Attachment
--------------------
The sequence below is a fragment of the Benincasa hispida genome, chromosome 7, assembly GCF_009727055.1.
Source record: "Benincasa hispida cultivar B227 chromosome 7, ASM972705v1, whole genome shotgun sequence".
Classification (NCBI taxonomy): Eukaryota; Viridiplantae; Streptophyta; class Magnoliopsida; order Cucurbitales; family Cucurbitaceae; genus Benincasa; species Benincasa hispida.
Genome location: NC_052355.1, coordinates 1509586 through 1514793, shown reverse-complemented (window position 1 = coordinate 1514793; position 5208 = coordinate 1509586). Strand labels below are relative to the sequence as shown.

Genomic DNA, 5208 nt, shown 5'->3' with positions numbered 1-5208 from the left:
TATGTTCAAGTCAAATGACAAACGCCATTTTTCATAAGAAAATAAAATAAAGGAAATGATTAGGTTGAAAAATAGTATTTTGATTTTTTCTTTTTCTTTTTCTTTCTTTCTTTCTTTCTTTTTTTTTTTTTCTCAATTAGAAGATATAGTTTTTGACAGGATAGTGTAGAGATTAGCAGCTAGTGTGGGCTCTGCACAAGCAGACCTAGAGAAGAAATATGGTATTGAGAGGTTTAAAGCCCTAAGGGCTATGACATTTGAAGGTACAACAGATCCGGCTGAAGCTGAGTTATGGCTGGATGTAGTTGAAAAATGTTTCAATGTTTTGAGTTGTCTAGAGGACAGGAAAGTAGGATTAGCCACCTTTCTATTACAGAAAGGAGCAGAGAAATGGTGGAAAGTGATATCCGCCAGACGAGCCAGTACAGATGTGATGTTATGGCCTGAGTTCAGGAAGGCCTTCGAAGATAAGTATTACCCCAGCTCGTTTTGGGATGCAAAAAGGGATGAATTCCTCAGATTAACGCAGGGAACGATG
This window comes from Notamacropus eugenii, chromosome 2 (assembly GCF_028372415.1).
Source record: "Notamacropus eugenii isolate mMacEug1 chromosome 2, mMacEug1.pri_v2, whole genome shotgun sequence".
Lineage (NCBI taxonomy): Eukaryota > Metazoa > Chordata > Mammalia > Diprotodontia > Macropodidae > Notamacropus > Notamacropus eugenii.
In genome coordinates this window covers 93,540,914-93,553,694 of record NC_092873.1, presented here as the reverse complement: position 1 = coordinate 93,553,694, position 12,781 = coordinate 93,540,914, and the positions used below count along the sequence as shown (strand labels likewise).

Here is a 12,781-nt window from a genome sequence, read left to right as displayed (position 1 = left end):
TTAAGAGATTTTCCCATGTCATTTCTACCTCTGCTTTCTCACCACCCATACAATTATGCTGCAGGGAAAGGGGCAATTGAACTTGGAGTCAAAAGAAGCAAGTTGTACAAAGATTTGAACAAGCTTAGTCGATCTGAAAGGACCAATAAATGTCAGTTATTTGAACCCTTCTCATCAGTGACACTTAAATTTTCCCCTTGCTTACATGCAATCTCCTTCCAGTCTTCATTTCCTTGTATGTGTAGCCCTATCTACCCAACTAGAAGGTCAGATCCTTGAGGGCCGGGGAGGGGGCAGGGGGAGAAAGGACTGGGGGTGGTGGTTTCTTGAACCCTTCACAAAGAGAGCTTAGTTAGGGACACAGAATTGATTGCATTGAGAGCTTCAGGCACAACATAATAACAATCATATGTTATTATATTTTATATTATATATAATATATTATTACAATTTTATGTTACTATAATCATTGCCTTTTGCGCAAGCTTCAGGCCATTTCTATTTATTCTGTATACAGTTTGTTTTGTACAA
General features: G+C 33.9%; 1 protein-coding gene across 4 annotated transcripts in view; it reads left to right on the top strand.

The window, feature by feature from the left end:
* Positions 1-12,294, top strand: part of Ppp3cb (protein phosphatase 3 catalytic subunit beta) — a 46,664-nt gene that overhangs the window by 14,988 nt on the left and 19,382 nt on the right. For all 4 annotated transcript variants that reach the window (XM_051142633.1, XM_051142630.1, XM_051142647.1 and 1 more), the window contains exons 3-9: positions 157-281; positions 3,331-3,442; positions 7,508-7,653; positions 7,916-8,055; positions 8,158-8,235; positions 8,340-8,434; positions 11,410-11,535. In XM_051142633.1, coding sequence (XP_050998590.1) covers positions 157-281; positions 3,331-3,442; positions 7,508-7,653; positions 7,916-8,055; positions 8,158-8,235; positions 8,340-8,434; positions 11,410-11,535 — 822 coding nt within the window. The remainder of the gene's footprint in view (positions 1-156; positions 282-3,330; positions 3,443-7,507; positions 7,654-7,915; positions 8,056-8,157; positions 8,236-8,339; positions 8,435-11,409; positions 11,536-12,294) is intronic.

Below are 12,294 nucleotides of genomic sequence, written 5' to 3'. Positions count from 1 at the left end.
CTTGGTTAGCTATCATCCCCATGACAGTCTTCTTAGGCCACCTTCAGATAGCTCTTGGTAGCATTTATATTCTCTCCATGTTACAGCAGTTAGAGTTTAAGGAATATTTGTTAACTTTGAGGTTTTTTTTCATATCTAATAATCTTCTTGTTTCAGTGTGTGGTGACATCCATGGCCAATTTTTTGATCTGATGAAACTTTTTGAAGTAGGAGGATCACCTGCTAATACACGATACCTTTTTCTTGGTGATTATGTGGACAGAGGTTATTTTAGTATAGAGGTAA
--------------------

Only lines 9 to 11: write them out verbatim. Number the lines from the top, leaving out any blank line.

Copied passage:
Lineage (NCBI taxonomy): Eukaryota > Metazoa > Chordata > Mammalia > Diprotodontia > Macropodidae > Notamacropus > Notamacropus eugenii.
In genome coordinates this window covers 93,540,914-93,553,694 of record NC_092873.1, presented here as the reverse complement: position 1 = coordinate 93,553,694, position 12,781 = coordinate 93,540,914, and the positions used below count along the sequence as shown (strand labels likewise).

Here is a 12,781-nt window from a genome sequence, read left to right as displayed (position 1 = left end):